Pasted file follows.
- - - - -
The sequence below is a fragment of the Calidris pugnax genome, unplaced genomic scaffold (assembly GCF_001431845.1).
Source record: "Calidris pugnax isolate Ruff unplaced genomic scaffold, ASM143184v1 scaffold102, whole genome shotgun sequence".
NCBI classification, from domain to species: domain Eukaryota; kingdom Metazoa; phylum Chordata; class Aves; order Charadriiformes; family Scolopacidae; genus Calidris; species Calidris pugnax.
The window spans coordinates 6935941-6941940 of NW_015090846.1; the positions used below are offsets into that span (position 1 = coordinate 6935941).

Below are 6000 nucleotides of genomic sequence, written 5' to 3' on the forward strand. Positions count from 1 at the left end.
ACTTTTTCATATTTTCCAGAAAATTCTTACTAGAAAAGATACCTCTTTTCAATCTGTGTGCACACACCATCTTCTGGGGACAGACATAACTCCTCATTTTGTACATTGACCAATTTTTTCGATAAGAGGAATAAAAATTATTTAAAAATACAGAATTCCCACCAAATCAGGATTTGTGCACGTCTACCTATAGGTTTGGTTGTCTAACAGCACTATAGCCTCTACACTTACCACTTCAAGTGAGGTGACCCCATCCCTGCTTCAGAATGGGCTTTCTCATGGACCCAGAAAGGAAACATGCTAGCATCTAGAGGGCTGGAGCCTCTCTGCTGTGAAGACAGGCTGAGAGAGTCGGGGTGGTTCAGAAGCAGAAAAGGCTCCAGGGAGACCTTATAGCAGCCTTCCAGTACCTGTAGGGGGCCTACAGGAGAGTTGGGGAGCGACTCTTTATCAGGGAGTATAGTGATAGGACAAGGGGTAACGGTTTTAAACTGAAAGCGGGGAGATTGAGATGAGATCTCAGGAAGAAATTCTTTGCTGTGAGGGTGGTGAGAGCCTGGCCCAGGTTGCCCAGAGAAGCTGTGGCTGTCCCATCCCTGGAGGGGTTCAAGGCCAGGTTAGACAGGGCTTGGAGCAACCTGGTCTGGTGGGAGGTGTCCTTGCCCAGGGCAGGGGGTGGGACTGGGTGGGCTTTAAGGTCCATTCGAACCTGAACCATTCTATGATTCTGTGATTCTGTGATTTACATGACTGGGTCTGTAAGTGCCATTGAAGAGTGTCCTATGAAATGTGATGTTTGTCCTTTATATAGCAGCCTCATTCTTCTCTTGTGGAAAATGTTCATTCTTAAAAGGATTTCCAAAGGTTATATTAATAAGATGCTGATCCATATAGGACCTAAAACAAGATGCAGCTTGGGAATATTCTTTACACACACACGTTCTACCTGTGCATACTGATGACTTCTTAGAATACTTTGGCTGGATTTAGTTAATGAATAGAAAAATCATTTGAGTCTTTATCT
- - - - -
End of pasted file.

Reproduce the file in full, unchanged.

The sequence below is a fragment of the Calidris pugnax genome, unplaced genomic scaffold (assembly GCF_001431845.1).
Source record: "Calidris pugnax isolate Ruff unplaced genomic scaffold, ASM143184v1 scaffold102, whole genome shotgun sequence".
NCBI classification, from domain to species: domain Eukaryota; kingdom Metazoa; phylum Chordata; class Aves; order Charadriiformes; family Scolopacidae; genus Calidris; species Calidris pugnax.
The window spans coordinates 6935941-6941940 of NW_015090846.1; the positions used below are offsets into that span (position 1 = coordinate 6935941).

Below are 6000 nucleotides of genomic sequence, written 5' to 3' on the forward strand. Positions count from 1 at the left end.
ACTTTTTCATATTTTCCAGAAAATTCTTACTAGAAAAGATACCTCTTTTCAATCTGTGTGCACACACCATCTTCTGGGGACAGACATAACTCCTCATTTTGTACATTGACCAATTTTTTCGATAAGAGGAATAAAAATTATTTAAAAATACAGAATTCCCACCAAATCAGGATTTGTGCACGTCTACCTATAGGTTTGGTTGTCTAACAGCACTATAGCCTCTACACTTACCACTTCAAGTGAGGTGACCCCATCCCTGCTTCAGAATGGGCTTTCTCATGGACCCAGAAAGGAAACATGCTAGCATCTAGAGGGCTGGAGCCTCTCTGCTGTGAAGACAGGCTGAGAGAGTCGGGGTGGTTCAGAAGCAGAAAAGGCTCCAGGGAGACCTTATAGCAGCCTTCCAGTACCTGTAGGGGGCCTACAGGAGAGTTGGGGAGCGACTCTTTATCAGGGAGTATAGTGATAGGACAAGGGGTAACGGTTTTAAACTGAAAGCGGGGAGATTGAGATGAGATCTCAGGAAGAAATTCTTTGCTGTGAGGGTGGTGAGAGCCTGGCCCAGGTTGCCCAGAGAAGCTGTGGCTGTCCCATCCCTGGAGGGGTTCAAGGCCAGGTTAGACAGGGCTTGGAGCAACCTGGTCTGGTGGGAGGTGTCCTTGCCCAGGGCAGGGGGTGGGACTGGGTGGGCTTTAAGGTCCATTCGAACCTGAACCATTCTATGATTCTGTGATTCTGTGATTTACATGACTGGGTCTGTAAGTGCCATTGAAGAGTGTCCTATGAAATGTGATGTTTGTCCTTTATATAGCAGCCTCATTCTTCTCTTGTGGAAAATGTTCATTCTTAAAAGGATTTCCAAAGGTTATATTAATAAGATGCTGATCCATATAGGACCTAAAACAAGATGCAGCTTGGGAATATTCTTTACACACACACGTTCTACCTGTGCATACTGATGACTTCTTAGAATACTTTGGCTGGATTTAGTTAATGAATAGAAAAATCATTTGAGTCTTTATCT